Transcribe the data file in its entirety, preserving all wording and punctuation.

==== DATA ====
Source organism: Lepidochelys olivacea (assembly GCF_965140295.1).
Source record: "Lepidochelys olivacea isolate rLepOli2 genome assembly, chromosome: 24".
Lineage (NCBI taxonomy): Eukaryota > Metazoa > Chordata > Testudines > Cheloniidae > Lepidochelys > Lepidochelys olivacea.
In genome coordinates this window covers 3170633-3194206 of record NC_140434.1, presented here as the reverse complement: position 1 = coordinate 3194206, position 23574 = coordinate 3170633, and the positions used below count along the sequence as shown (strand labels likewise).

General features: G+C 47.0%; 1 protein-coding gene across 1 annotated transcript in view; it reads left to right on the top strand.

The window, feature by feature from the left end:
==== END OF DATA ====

Source organism: Lepidochelys olivacea (assembly GCF_965140295.1).
Source record: "Lepidochelys olivacea isolate rLepOli2 genome assembly, chromosome: 24".
Lineage (NCBI taxonomy): Eukaryota > Metazoa > Chordata > Testudines > Cheloniidae > Lepidochelys > Lepidochelys olivacea.
In genome coordinates this window covers 3170633-3194206 of record NC_140434.1, presented here as the reverse complement: position 1 = coordinate 3194206, position 23574 = coordinate 3170633, and the positions used below count along the sequence as shown (strand labels likewise).

General features: G+C 47.0%; 1 protein-coding gene across 1 annotated transcript in view; it reads left to right on the top strand.

The window, feature by feature from the left end: